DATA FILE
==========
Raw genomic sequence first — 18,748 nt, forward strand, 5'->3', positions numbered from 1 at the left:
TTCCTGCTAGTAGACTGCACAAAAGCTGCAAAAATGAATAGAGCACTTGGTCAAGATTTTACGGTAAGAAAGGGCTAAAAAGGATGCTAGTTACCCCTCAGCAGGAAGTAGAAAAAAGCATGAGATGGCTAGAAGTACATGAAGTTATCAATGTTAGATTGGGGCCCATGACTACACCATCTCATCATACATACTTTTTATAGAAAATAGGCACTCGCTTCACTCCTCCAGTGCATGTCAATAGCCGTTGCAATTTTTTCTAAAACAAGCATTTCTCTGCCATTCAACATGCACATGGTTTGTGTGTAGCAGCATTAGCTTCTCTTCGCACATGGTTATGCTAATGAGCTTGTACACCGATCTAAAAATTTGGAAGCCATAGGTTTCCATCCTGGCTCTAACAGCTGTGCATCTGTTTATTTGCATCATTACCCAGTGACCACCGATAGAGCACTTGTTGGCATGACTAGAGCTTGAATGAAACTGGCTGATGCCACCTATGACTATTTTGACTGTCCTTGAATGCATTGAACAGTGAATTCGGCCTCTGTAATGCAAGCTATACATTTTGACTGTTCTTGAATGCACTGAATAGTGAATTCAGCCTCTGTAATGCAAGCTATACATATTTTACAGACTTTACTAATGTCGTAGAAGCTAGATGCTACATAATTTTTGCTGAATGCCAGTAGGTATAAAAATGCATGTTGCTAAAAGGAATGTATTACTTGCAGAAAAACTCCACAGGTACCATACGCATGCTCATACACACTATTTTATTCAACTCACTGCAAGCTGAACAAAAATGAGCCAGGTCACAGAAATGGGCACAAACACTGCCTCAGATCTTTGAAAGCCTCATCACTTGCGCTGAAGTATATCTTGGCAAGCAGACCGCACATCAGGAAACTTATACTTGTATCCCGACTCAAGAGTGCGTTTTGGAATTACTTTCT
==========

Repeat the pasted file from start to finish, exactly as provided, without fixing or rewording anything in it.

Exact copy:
Raw genomic sequence first — 18,748 nt, forward strand, 5'->3', positions numbered from 1 at the left:
TTCCTGCTAGTAGACTGCACAAAAGCTGCAAAAATGAATAGAGCACTTGGTCAAGATTTTACGGTAAGAAAGGGCTAAAAAGGATGCTAGTTACCCCTCAGCAGGAAGTAGAAAAAAGCATGAGATGGCTAGAAGTACATGAAGTTATCAATGTTAGATTGGGGCCCATGACTACACCATCTCATCATACATACTTTTTATAGAAAATAGGCACTCGCTTCACTCCTCCAGTGCATGTCAATAGCCGTTGCAATTTTTTCTAAAACAAGCATTTCTCTGCCATTCAACATGCACATGGTTTGTGTGTAGCAGCATTAGCTTCTCTTCGCACATGGTTATGCTAATGAGCTTGTACACCGATCTAAAAATTTGGAAGCCATAGGTTTCCATCCTGGCTCTAACAGCTGTGCATCTGTTTATTTGCATCATTACCCAGTGACCACCGATAGAGCACTTGTTGGCATGACTAGAGCTTGAATGAAACTGGCTGATGCCACCTATGACTATTTTGACTGTCCTTGAATGCATTGAACAGTGAATTCGGCCTCTGTAATGCAAGCTATACATTTTGACTGTTCTTGAATGCACTGAATAGTGAATTCAGCCTCTGTAATGCAAGCTATACATATTTTACAGACTTTACTAATGTCGTAGAAGCTAGATGCTACATAATTTTTGCTGAATGCCAGTAGGTATAAAAATGCATGTTGCTAAAAGGAATGTATTACTTGCAGAAAAACTCCACAGGTACCATACGCATGCTCATACACACTATTTTATTCAACTCACTGCAAGCTGAACAAAAATGAGCCAGGTCACAGAAATGGGCACAAACACTGCCTCAGATCTTTGAAAGCCTCATCACTTGCGCTGAAGTATATCTTGGCAAGCAGACCGCACATCAGGAAACTTATACTTGTATCCCGACTCAAGAGTGCGTTTTGGAATTACTTTCT